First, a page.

3. Occurrence of a side effect -The patient does not know how to properly handle the side effect so they stop using the product. If you prescribed a retinoid, for example, patients may experience irritation and stop using it. This usually occurs in the first 2 weeks of using the product.  Planning a follow up visit at 2-4 weeks can encourage compliance.
  4. Impatience with results- Patients often have unrealistic ideas about how quickly the products will improve their skin- perhaps from seeing too many misleading ads claiming that their “wrinkles will improve in four weeks.” Educating the patients on when they will see results can help. If you have an imaging system, baseline and follow-up photos objectively demonstrate improvement and keep them enthusiastic and vigilant.  The imaging systems can also detect noncompliance so that you can discuss with your patients why they are not using the prescribed regimen. I have found that four weeks is an ideal timeframe because patients tend to lose interest at that point.

Selling Skincare Products in Your Practice May Improve Compliance

In 2005, I surveyed my patients, and 100 percent of them wanted me to sell products so they could feel certain that they were purchasing the right products for their needs.  They also wanted the convenience.  Most patients are eager to get started on their regimen and you need to catch them at the most open minded time when motivation is highest just after the office visit. After years of retailing skincare in my office and advising my over 500,000 online followers, I have found that patients want “medical advice on skincare®.” Cosmeceutical science is so complicated now, as evidenced by this five-part series, that you really need to be specially trained to understand the science. Patients need to be able to rely on their dermatologist for accurate skincare advice. You are the expert.  You have had at least 12 years of training to get where you are, and you should strengthen your expertise on skincare to protect your patients from less ethical skincare sellers. As a medical practitioner, you can make educated, ethical and scientific choices about skincare products and help patients avoid products and ingredients that don’t work or will cause harm to their skin.

I hope the skincare retail essentials that I’ve outlined over the past several weeks has given you more confidence to design skincare regimens for your patients. I am always happy to share my knowledge and answer questions. To learn more about cosmeceutical science or my expert skincare diagnostic system please visit STSFranchise.com or feel free to email me at [email protected].  You can also follow me on LinkedIn or LeslieBaumannMD.com.  I also have a private Instagram account for training dermatology residents @LeslieBaumannMD.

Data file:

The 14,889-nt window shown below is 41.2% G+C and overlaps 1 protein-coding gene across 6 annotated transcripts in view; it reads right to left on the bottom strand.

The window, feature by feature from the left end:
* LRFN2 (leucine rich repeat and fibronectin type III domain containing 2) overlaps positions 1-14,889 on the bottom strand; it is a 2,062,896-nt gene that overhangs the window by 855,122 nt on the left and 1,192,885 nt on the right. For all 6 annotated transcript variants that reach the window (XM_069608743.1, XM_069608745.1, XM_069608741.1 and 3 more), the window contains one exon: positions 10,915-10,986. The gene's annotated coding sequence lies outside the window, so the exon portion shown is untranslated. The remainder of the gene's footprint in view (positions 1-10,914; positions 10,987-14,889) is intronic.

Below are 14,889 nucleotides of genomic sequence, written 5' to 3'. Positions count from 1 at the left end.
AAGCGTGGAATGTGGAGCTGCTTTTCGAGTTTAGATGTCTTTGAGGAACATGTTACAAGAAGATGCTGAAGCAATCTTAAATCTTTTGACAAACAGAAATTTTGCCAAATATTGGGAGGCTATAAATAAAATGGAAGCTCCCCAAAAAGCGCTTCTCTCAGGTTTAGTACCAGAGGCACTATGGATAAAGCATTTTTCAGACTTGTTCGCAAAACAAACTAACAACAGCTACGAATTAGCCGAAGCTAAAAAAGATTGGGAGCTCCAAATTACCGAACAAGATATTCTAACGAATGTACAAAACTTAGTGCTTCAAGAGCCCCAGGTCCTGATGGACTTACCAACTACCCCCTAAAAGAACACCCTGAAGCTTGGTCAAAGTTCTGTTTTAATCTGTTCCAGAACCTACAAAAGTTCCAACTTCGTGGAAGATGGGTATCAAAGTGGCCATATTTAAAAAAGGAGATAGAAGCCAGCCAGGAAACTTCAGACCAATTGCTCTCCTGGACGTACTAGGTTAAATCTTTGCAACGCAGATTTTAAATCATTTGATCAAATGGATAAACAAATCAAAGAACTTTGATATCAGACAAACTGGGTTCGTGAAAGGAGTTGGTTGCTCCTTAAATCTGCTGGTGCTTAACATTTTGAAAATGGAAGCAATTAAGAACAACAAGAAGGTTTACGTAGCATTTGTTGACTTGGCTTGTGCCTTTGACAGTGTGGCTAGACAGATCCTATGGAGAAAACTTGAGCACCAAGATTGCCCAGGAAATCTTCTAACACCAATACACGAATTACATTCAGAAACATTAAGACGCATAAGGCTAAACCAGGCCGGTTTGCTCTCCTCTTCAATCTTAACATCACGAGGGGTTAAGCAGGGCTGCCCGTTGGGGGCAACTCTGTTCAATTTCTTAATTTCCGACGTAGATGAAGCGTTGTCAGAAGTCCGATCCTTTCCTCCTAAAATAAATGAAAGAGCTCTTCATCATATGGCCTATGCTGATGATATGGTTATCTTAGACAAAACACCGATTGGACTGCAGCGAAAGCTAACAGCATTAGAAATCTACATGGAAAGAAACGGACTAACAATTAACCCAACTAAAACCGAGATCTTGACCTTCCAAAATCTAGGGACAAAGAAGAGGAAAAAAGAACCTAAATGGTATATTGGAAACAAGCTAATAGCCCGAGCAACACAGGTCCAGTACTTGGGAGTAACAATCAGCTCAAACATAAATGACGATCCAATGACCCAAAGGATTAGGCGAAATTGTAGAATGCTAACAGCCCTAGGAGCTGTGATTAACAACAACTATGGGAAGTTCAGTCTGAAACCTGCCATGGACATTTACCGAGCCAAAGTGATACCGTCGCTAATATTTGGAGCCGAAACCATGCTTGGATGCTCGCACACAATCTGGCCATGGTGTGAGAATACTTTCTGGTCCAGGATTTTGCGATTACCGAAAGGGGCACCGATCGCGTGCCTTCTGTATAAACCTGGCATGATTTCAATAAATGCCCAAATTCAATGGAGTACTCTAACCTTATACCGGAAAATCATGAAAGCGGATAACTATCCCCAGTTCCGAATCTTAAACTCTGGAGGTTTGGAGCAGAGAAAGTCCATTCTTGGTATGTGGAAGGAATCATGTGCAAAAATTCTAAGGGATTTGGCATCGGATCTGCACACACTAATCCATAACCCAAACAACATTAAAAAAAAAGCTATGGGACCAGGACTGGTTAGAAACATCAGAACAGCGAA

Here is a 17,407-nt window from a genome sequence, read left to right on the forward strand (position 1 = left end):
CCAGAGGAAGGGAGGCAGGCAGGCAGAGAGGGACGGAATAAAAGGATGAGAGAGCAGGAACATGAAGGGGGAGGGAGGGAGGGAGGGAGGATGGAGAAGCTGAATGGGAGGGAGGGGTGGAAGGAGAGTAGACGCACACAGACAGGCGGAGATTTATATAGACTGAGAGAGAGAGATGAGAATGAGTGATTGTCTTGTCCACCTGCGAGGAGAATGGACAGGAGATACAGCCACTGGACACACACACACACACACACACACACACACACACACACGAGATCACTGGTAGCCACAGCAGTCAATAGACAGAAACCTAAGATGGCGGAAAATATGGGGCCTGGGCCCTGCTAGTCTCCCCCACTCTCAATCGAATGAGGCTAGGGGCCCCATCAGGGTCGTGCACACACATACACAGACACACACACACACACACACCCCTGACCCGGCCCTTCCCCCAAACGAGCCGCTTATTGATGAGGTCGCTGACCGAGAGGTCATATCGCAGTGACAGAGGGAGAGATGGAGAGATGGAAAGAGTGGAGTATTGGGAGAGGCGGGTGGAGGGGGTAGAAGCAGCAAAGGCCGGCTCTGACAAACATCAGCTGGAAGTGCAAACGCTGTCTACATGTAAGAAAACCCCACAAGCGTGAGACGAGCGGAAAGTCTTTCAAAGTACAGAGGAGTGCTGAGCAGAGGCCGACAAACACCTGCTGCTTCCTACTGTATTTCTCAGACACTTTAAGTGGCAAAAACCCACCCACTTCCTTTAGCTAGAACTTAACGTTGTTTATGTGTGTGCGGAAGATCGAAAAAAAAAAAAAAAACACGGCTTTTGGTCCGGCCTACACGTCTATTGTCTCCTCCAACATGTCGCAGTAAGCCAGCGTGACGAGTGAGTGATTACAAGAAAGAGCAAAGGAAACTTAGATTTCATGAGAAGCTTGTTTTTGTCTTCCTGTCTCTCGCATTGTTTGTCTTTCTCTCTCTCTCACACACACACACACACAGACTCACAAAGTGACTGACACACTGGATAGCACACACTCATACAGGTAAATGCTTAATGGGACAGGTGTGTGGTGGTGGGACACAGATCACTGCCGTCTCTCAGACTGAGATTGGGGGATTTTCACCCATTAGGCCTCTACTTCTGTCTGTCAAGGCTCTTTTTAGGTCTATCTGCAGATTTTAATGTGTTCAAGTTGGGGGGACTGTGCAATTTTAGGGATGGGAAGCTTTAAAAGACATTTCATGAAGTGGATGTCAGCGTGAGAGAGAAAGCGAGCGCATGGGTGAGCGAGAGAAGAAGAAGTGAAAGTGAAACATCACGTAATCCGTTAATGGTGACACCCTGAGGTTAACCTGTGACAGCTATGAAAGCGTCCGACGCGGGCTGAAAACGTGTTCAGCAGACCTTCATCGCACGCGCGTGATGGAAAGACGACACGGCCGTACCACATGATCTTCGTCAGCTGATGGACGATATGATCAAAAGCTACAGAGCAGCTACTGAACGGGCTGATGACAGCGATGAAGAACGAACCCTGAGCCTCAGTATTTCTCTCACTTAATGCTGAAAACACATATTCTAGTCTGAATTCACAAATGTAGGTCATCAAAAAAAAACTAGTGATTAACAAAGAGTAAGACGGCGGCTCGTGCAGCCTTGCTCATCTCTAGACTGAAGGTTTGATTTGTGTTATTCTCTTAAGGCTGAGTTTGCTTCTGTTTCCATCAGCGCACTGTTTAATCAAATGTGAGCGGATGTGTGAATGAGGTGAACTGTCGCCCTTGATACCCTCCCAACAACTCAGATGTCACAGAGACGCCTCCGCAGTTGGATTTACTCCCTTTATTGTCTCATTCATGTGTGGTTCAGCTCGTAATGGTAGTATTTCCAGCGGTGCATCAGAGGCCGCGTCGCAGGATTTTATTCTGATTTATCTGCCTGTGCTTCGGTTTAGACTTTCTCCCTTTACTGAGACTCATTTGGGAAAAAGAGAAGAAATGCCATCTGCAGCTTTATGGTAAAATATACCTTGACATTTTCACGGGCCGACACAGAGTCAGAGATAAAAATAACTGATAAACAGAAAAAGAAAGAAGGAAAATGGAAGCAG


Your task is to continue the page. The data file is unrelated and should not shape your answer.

Missed Part 4 of this series? Check it out here!

[1] Anderson KL, Dothard, EH, Huang KE, et al. Frequency of primary nonadherence to acne treatment. JAMA Dermatol. 2015 Jun;151(6);623-6.

[2] Ali, S. M., Brodell, R. T., Balkrishnan, R., & Feldman, S. R. (2007). Poor adherence to treatments: a fundamental principle of dermatology. Archives of Dermatology, 143(7), 912-915.

[3] Carroll, C. L., Feldman, S. R., Camacho, F. T., Manuel, J. C., & Balkrishnan, R. (2004). Adherence to topical therapy decreases during the course of an 8-week psoriasis clinical trial: commonly used methods of measuring adherence to topical therapy overestimate actual use. JAAD, 51(2), 212-216.

[4] Storm, A., Benfeldt, E., Andersen, S. E., & Serup, J. (2008). A prospective study of patient adherence to topical treatments: 95% of patients underdose. Journal of the American Academy of Dermatology, 59(6), 975-980.

[5] Storm, A., Andersen, S. E., Benfeldt, E., & Serup, J. (2008). One in 3 prescriptions are never redeemed: primary nonadherence in an outpatient clinic. Journal of the american academy of dermatology, 59(1), 27-33.

[6] Feldman, Steven R., et al. “Adherence to topical therapy increases around the time of office visits.” JAAD 57.1 (2007): 81-83.

[7] Taube, K. M. (2016). Patient–doctor relationship in dermatology: from compliance to concordance. Acta dermato-venereologica, 96(217), 25-29.